5 Ways to Free Your Mind
Organizing the house always tops New Year's resolution lists—but what about decluttering your brain? Whether you float in a futuristic pod or try a five-minute breathing trick, you'll reap the healthful rewards of chilling out.
Let worries drift away
Floating like a cork in an egg-shape pod may seem more Matrix than meditative. But people eager to disconnect are plunging into sensory deprivation tanks in cities like St. Louis, Des Moines and Chicago. Warm water loaded with Epsom salts keeps users afloat in a dark, soundproof atmosphere. It's freaky for a minute, then blissful, as your mind wanders, truly free from interruptions.
Say thank you daily
Thankfulness has been linked to stress relief, but Dr. Glenn Fox, who studies gratitude at the University of Southern California Performance Science Institute, says it takes practice. He recommends jotting instances of appreciation in a journal: "It's like a muscle you need to exercise."
Breathe in …
If you're new to meditation, Alex Marculescu of Ohio's Art of Living Cleveland Center suggests this technique: Place right index and middle fingers between eyebrows. Press the right nostril closed with your thumb and exhale slowly. Then inhale. Use the ring and pinkie fingers to close the left nostril. Lift thumb and exhale through right nostril. Repeat for five minutes.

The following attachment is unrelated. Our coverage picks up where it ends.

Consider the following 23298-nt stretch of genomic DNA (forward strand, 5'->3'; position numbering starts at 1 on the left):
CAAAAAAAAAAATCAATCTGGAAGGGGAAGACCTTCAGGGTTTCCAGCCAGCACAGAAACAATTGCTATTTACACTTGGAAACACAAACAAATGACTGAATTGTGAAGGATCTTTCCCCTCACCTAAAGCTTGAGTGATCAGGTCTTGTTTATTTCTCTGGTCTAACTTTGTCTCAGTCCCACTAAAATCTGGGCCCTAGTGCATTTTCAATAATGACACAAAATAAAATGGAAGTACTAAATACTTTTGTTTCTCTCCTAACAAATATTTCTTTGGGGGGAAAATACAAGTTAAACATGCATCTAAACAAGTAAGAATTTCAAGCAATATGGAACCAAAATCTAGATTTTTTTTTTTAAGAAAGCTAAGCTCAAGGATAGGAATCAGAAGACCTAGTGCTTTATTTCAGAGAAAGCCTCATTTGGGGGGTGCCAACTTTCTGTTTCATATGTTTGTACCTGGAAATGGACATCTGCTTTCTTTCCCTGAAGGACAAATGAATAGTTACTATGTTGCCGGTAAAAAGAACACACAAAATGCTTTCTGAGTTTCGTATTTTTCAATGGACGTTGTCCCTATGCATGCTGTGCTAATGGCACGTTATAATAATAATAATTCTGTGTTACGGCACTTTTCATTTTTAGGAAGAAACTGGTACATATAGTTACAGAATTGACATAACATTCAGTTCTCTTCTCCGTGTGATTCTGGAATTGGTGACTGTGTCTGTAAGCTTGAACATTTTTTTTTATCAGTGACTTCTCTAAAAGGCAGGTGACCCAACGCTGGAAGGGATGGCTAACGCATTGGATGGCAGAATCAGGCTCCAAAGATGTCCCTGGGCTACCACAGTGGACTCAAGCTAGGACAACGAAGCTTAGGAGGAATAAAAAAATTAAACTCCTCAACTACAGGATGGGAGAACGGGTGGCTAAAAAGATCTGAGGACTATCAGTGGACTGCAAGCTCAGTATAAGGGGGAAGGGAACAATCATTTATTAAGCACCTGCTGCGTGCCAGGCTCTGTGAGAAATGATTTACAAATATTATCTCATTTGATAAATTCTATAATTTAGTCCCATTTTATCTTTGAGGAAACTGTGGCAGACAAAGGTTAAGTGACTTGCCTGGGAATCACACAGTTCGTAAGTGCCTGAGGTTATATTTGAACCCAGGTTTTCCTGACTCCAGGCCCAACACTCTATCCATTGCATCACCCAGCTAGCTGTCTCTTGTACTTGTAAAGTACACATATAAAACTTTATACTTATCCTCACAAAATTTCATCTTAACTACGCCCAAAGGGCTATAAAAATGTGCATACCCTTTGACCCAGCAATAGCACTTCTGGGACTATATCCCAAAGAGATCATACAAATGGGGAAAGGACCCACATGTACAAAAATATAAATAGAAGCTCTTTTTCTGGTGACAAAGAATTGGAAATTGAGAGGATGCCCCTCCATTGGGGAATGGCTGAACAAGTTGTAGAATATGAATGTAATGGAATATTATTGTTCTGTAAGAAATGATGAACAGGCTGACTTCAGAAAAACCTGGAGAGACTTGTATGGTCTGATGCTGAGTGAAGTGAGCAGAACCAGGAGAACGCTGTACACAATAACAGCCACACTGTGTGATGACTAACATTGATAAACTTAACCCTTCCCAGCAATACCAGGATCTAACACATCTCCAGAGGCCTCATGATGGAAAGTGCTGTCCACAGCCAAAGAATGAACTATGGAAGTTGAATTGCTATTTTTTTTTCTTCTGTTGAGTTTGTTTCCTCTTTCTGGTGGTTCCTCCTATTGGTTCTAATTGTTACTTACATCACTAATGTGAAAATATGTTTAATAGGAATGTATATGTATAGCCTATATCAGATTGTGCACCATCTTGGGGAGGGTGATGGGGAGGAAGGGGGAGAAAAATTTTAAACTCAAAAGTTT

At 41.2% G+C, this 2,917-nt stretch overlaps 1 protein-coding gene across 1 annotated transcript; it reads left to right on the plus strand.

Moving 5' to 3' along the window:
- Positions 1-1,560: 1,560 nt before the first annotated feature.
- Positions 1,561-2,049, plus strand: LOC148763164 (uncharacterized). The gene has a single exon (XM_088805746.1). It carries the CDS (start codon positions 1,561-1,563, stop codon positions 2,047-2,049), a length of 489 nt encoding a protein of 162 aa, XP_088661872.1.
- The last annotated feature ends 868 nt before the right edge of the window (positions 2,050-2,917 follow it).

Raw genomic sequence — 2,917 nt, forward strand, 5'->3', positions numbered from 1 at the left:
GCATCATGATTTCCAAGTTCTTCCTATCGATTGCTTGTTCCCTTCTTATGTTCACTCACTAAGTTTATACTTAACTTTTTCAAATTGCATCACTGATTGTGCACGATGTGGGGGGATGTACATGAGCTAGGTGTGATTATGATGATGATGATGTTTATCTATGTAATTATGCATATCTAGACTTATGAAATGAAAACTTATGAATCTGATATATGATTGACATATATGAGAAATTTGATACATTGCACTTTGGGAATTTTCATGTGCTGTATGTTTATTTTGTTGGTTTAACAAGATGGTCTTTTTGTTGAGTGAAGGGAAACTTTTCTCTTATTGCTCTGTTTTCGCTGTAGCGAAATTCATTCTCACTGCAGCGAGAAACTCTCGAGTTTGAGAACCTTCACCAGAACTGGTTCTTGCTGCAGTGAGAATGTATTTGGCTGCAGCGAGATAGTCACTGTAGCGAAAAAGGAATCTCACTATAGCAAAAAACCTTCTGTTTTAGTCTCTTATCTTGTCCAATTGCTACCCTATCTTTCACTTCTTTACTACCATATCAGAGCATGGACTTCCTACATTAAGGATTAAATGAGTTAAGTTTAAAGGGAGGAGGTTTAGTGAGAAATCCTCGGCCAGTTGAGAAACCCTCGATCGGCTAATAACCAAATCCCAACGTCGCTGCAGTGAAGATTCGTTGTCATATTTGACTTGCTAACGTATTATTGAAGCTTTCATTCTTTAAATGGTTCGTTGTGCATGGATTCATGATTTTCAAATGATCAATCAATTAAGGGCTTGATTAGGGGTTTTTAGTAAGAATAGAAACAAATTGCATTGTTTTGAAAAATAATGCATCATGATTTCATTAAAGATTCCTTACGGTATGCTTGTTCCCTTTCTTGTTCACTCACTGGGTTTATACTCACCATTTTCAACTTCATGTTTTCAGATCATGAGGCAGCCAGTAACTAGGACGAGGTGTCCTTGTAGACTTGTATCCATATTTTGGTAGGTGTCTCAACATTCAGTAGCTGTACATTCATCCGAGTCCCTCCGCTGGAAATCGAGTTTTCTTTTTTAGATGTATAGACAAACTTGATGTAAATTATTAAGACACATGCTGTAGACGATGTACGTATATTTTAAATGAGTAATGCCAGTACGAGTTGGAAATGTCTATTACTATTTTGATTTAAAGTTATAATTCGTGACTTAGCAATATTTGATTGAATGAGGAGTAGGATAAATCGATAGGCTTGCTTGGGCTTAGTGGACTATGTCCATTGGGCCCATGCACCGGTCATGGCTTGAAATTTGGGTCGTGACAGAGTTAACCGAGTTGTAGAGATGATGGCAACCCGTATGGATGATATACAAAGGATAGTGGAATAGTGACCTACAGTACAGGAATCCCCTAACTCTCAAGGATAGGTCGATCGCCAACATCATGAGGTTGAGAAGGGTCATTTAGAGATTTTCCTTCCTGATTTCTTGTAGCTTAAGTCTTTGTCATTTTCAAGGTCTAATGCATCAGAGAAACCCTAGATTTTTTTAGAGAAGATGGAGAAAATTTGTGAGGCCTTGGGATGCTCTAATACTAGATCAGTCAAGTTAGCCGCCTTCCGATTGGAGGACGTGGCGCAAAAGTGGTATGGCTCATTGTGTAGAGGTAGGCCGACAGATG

Draw it out
Chicago art therapist Jami Pugh says doodling helps people clear their minds because they're not focused on an outcome: "They're just shifting their attention to something soothing." So next time you're waiting at the dentist's office, trade social media (and the barrage of stressful headlines) for a drawing app, such as "Zen!" for Android or "Zen Brush 2" for iPhone, which sends relaxing ripples across the screen when you erase your design.
Escape, yogi style
Nothing ruins a good warrior pose like catching a glimpse of dirty dishes. To truly reset your mind and body, remove yourself from daily stressors and spend some time at a yoga retreat. Most include meals, lodging and coaches-and instead of running errands after your practice, you can take a walk in the woods or get a massage. Check bookyogaretreats.com for listings.